Dragon was then be manouvered to the release position approximately 30 feet below the ISS.

Once in the release position, the time came for Dragon and the ISS to part ways, Expedition 35 Flight Engineer and NASA astronaut Tom Marshburn squeezed the trigger on the Rotational Hand Controller (RHC) on the RWS to release the snares holding the SSRMS Latching End Effector (LEE) to the Dragon Flight Releasable Grapple Fixture (FRGF) – effectively “letting go” of Dragon.

With Expedition 35 Commander Chris Hadfield of the Canadian Space Agency backing up Marshburn by monitoring Dragon’s systems, this process concluded with a 06:56 Eastern release.

CRS-2 Dragon and the SSRMS, vla L2With the SSRMS retracted safely clear, Dragon then conducted a departure burn to depart to vicinity of the ISS, edging away from the orbital outpost, with two small thruster firings to push down the R-Bar.

A larger burn will then conducted to send Dragon outside of the approach ellipsoid, at which point SpaceX will take full control of the mission.

This was a key test of the propulsion system – although a repeat of the issues with the check valves in the helium pressurization lines is not expected. The three burns were classed as nominal.

Dragon Flying on orbit, via L2Dragon the conducted a free-flying phase on-orbit for around five hours, during which time it completed a critical action – closure of the GNC bay door, to which the FRGF is mounted – before conducting a de-orbit burn at 11:40 Eastern.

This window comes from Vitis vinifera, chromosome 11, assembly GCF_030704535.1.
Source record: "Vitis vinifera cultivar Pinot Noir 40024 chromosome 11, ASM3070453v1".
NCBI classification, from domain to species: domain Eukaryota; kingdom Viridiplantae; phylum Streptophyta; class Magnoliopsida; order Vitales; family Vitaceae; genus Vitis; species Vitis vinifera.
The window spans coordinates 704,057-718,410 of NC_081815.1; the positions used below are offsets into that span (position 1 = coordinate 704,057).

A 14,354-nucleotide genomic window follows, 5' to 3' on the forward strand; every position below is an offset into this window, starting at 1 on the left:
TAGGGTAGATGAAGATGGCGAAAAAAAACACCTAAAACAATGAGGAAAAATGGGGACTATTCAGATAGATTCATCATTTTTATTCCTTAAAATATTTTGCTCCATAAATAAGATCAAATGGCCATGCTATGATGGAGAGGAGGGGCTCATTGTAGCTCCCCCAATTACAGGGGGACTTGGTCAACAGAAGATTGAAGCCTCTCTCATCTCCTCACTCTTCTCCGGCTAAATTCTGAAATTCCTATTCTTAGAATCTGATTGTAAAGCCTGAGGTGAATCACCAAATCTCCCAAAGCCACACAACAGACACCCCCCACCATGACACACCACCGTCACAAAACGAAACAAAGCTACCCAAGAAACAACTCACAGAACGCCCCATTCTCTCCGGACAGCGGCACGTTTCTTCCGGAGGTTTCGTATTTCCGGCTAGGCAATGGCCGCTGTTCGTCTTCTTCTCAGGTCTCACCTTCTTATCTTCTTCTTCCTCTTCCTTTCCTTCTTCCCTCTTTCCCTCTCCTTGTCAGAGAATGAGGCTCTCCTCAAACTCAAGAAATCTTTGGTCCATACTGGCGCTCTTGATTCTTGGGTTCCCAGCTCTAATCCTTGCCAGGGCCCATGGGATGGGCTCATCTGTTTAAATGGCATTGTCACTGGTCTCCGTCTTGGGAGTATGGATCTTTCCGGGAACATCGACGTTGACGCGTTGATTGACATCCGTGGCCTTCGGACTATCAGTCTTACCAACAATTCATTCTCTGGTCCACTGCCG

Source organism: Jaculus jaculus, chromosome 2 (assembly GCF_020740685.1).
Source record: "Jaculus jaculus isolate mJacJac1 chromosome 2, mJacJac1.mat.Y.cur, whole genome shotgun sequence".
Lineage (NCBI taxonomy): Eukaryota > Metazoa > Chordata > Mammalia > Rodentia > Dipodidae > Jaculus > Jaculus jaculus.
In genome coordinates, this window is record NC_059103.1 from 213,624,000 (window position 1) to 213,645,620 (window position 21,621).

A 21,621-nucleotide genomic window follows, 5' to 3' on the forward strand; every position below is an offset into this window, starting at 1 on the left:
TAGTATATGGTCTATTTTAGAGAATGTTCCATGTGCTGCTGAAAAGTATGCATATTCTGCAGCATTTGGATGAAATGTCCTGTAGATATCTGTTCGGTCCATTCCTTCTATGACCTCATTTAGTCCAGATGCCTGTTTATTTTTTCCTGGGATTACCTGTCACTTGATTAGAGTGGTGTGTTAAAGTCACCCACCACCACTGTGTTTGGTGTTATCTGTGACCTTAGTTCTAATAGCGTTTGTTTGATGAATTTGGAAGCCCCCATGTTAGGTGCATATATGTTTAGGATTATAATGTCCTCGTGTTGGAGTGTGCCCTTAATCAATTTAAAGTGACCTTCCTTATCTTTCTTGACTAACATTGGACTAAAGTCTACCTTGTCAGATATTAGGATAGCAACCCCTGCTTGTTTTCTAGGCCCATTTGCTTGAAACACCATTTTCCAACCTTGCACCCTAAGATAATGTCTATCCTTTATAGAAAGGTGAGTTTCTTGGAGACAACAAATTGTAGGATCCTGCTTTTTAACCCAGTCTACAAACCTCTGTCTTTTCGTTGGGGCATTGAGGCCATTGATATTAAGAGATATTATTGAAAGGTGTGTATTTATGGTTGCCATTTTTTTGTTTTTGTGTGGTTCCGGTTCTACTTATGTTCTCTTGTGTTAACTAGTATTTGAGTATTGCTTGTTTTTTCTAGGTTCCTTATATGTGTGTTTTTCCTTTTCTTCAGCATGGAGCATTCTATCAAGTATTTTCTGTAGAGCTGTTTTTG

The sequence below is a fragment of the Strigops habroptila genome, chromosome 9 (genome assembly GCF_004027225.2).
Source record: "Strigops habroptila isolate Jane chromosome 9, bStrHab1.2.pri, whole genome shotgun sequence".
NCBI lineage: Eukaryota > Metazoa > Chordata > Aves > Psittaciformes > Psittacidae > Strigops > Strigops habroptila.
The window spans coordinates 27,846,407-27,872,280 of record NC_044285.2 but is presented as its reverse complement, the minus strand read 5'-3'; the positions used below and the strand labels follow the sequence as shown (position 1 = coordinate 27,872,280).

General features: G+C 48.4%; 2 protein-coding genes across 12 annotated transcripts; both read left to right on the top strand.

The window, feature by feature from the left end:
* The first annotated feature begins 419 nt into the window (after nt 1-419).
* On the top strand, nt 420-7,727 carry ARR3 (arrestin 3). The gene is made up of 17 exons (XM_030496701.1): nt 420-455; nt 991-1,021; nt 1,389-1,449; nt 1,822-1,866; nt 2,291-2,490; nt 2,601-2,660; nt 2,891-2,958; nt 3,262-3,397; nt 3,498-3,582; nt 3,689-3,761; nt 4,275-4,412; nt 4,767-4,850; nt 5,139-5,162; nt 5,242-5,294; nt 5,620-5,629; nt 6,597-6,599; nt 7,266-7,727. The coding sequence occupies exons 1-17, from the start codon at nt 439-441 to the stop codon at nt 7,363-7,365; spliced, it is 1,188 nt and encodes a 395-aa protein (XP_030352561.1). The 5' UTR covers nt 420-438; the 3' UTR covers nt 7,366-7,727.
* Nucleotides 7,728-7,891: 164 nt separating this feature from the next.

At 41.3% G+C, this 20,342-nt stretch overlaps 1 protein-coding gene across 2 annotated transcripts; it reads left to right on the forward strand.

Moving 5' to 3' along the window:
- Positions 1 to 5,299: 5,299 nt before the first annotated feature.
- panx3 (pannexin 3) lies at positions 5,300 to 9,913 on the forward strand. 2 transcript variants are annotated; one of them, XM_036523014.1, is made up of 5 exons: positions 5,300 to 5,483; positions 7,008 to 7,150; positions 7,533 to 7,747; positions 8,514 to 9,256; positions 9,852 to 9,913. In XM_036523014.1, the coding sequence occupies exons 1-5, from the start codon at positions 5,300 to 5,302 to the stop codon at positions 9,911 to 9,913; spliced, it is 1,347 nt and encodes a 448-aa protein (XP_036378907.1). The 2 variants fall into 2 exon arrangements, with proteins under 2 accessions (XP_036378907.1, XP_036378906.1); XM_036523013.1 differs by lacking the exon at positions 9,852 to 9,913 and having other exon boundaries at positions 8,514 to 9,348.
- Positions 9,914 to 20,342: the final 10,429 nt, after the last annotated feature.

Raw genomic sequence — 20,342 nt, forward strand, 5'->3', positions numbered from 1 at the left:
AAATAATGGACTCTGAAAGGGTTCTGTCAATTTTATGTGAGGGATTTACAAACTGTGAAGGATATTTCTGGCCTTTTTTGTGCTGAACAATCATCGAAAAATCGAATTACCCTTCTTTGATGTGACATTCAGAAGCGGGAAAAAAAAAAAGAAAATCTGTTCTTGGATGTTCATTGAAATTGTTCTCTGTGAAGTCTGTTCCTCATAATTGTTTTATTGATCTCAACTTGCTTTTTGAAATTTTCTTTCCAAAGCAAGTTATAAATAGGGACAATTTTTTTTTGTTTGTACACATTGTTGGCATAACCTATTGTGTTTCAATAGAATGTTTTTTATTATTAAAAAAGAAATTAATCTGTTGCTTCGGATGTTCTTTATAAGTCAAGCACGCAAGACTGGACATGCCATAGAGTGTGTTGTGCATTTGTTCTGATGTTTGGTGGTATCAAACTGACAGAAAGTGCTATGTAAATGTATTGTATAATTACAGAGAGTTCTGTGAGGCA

The 10 minute deorbit burn was conducted by the spacecraft’s Draco thrusters.

The umbilical between Dragon and its Trunk was disengaged, prior to the Trunk separating from the Dragon capsule.

As the spacecraft enters Entry Interface (EI) it was protected by its PICA-X heat shield – a Thermal Protection System (TPS) based on a proprietary variant of NASA’s phenolic impregnated carbon ablator (PICA) material – designed to protect the capsule during Earth atmospheric re-entry, and is even robust to protect Dragon from the high return velocities from Lunar and Martian destinations.

Dragon under chutesOnce at the required velocity and altitude, Dragon’s drogue parachutes were deployed, followed by Dragon’s main parachutes, easing the vehicle to a splashdown in the Pacific Ocean off the coast of California at 12:34 Eastern.

Three main recovery boats soon arrived on station, with fast boats racing to meet the Dragon shortly after it hits the water, allowing for the recovery procedures to begin. The vehicle was powered down and then hooked up to the recover assets.

Dragon was transported to the port of Los Angeles, prior to a trip to Texas for cargo removal.

The cargo return – otherwise known as the downmass capability – is one of Dragon’s star roles following the retirement of the Shuttle fleet.

Click here for more Dragon Articles: http://www.nasaspaceflight.com/tag/dragon/

Although the spacecraft doesn’t get close to the capability of the orbiters, it will still return about 2,668 pounds (1,210 kilograms) of science samples from human research, biology and biotechnology studies, physical science investigations and education activities.

(Images: via L2’s SpaceX Dragon Mission Special Section, which includes over 1,000 unreleased hi res images from Dragon’s three flights to the ISS. Special section also contains presentations, videos, images (Over 3,500MB in size), space industry member discussion and more.)

(Click here: http://www.nasaspaceflight.com/l2/ – to view how you can support NSF and access the best space flight content on the entire internet).